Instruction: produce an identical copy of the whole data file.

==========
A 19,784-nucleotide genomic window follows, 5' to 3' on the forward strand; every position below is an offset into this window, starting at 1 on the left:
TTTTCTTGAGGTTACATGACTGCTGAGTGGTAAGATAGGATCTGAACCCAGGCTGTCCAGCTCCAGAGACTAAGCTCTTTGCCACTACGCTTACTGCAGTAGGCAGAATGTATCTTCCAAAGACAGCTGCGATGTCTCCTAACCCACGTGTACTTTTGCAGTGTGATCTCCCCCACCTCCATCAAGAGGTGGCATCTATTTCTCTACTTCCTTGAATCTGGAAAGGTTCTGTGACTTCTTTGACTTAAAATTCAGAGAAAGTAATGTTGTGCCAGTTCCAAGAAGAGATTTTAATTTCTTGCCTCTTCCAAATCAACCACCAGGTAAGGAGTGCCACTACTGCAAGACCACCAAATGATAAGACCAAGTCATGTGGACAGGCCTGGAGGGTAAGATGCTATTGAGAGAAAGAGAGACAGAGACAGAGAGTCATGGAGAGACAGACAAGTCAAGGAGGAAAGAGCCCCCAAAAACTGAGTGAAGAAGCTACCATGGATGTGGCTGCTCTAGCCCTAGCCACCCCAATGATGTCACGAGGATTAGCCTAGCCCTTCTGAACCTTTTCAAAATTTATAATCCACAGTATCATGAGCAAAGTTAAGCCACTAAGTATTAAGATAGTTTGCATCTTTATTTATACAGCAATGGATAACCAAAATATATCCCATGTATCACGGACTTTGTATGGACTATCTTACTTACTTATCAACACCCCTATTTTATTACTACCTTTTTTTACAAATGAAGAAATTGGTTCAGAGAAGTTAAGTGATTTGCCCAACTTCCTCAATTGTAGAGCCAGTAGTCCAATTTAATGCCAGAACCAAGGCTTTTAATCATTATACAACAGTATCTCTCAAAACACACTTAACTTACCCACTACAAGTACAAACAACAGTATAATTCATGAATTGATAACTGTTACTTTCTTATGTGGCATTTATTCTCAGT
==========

A 19,784-nucleotide genomic window follows, 5' to 3' on the forward strand; every position below is an offset into this window, starting at 1 on the left:
TTTTCTTGAGGTTACATGACTGCTGAGTGGTAAGATAGGATCTGAACCCAGGCTGTCCAGCTCCAGAGACTAAGCTCTTTGCCACTACGCTTACTGCAGTAGGCAGAATGTATCTTCCAAAGACAGCTGCGATGTCTCCTAACCCACGTGTACTTTTGCAGTGTGATCTCCCCCACCTCCATCAAGAGGTGGCATCTATTTCTCTACTTCCTTGAATCTGGAAAGGTTCTGTGACTTCTTTGACTTAAAATTCAGAGAAAGTAATGTTGTGCCAGTTCCAAGAAGAGATTTTAATTTCTTGCCTCTTCCAAATCAACCACCAGGTAAGGAGTGCCACTACTGCAAGACCACCAAATGATAAGACCAAGTCATGTGGACAGGCCTGGAGGGTAAGATGCTATTGAGAGAAAGAGAGACAGAGACAGAGAGTCATGGAGAGACAGACAAGTCAAGGAGGAAAGAGCCCCCAAAAACTGAGTGAAGAAGCTACCATGGATGTGGCTGCTCTAGCCCTAGCCACCCCAATGATGTCACGAGGATTAGCCTAGCCCTTCTGAACCTTTTCAAAATTTATAATCCACAGTATCATGAGCAAAGTTAAGCCACTAAGTATTAAGATAGTTTGCATCTTTATTTATACAGCAATGGATAACCAAAATATATCCCATGTATCACGGACTTTGTATGGACTATCTTACTTACTTATCAACACCCCTATTTTATTACTACCTTTTTTTACAAATGAAGAAATTGGTTCAGAGAAGTTAAGTGATTTGCCCAACTTCCTCAATTGTAGAGCCAGTAGTCCAATTTAATGCCAGAACCAAGGCTTTTAATCATTATACAACAGTATCTCTCAAAACACACTTAACTTACCCACTACAAGTACAAACAACAGTATAATTCATGAATTGATAACTGTTACTTTCTTATGTGGCATTTATTCTCAGT